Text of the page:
That Passed Away: So May This

Weland, by way of the trammels upon him, knew persecution. Single-minded man, he suffered miseries. He had as his companion sorrow and yearning, wintry-cold suffering; often he met with misfortune once Nithhad had laid constraints upon him, pliant sinew-fetters upon a worthier man.
– That passed away: so may this.

The Anglo-Saxon poem Deor contains six stanzas in which the poet expresses his hope that, just as the grief of legendary figures such as Weland (seen on the left hand side of the Franks Casket above) passed away, so will his.

In the eighth and last stanza the poet reveals the source of his grief: his lord, Heodeningas has spurned him in favour of another bard, ‘Heorrenda, a man expert in poesy’.

In my post Cædmon’s Hymn I wondered if the title of ‘Ordainer’ implied an Anglo-Saxon belief in some form of predestination. If there was, the final line of Deor shows that it was not regarded as being all-powerful.

What trumps it? The seventh stanza gives us the answer. The poet tells us that though suffering men may consider that their misery ‘is without ending’ they may also ‘consider that throughout this world the wise Lord frequently causes change’.

This belief will be familiar to Christians the world over today. So far as Deor – for the poem is named after its writer – is concerned, it appears (from the introduction to the poem) that his hope is traceable back to the later fifth/early sixth century A.D. philosopher Boethius who wrote about Providence being free of Fate in his Consolation of Philosophy.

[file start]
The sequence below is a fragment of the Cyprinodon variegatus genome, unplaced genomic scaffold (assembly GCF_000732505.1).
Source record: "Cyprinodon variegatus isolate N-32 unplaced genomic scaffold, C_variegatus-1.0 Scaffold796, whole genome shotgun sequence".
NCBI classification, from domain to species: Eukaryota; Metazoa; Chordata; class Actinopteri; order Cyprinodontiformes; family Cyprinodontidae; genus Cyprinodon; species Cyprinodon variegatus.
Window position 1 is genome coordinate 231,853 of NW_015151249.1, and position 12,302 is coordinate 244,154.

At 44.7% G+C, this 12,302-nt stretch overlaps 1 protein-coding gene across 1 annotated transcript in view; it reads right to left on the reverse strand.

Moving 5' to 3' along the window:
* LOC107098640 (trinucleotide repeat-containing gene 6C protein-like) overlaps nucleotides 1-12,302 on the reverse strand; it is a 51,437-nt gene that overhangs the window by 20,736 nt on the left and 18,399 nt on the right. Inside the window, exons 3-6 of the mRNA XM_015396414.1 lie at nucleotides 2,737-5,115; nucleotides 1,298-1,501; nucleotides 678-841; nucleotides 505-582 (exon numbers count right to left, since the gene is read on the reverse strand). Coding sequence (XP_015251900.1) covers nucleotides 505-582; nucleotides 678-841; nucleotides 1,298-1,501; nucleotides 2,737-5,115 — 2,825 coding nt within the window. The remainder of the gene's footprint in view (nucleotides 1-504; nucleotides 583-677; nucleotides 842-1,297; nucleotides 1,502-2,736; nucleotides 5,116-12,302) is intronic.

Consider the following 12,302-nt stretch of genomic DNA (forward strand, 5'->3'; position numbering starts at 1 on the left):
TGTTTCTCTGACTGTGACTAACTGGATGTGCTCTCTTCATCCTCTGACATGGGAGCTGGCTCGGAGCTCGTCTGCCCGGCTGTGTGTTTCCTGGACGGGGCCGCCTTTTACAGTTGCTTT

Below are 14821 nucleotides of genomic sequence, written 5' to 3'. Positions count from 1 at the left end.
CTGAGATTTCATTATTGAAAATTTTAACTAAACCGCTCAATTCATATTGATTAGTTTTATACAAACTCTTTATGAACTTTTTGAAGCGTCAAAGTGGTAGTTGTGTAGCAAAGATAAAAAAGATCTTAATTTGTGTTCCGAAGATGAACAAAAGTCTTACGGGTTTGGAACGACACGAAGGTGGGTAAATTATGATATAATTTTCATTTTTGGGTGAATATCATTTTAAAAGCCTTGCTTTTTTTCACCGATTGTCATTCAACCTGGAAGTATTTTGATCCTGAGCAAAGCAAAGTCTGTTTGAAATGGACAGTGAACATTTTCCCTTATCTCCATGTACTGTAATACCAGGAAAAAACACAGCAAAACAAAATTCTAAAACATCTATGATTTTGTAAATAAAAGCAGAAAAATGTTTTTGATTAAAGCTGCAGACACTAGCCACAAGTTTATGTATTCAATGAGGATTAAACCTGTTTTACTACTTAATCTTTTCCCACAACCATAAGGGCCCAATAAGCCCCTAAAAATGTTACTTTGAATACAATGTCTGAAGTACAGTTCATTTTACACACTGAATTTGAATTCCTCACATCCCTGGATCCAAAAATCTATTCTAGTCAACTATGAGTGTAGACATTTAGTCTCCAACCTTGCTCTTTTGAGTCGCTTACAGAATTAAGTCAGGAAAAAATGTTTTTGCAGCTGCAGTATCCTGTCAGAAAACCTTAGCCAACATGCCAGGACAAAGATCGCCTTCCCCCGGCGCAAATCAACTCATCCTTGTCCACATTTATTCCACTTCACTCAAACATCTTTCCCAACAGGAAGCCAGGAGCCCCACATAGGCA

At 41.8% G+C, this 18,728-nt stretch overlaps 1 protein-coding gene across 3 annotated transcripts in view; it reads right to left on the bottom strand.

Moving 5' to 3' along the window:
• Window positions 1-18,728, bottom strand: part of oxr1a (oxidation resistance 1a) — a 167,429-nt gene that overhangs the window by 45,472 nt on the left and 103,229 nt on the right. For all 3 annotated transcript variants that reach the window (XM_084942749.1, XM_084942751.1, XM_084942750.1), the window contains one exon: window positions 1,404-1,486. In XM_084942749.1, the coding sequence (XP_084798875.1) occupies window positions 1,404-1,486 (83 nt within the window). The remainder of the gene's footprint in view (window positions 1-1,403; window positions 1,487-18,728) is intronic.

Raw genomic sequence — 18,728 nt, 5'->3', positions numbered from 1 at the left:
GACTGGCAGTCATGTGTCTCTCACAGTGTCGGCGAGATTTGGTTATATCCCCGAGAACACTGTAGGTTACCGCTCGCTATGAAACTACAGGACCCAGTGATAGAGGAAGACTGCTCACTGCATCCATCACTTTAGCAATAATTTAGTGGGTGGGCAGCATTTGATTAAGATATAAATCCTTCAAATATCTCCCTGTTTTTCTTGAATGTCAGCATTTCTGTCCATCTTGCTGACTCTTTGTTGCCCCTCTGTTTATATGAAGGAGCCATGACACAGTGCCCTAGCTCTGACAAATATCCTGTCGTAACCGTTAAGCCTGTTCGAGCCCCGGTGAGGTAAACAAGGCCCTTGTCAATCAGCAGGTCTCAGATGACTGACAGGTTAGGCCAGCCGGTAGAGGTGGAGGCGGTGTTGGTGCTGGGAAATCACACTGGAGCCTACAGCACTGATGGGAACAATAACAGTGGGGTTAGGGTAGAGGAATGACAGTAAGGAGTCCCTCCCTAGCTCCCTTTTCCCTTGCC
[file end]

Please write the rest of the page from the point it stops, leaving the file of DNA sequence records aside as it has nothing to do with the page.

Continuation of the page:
The translation of Deor above comes from Anglo-Saxon Poetry (Everyman 1995). I bought the book in its year of publication and am impressed that I still have it nineteen years on.

What should really impress me, however, is the fact that through it I can connect with a poem at least twelve hundred years old, probably older, and an idea that is at least fifteen hundred years old (and which I know, even though my theological knowledge is not great, is a lot older than that).

That’s not all – not only can I connect with the poem and its idea – I can do so in the knowledge that the latter is still applicable in our own time. Personally, I think it will be relevant to all time.

In the last couple of days, I had been wondering how I might make this blog relevant to this day and age. I need wonder no more!

The picture of the Franks Casket at the top of this post comes from Wikipedia

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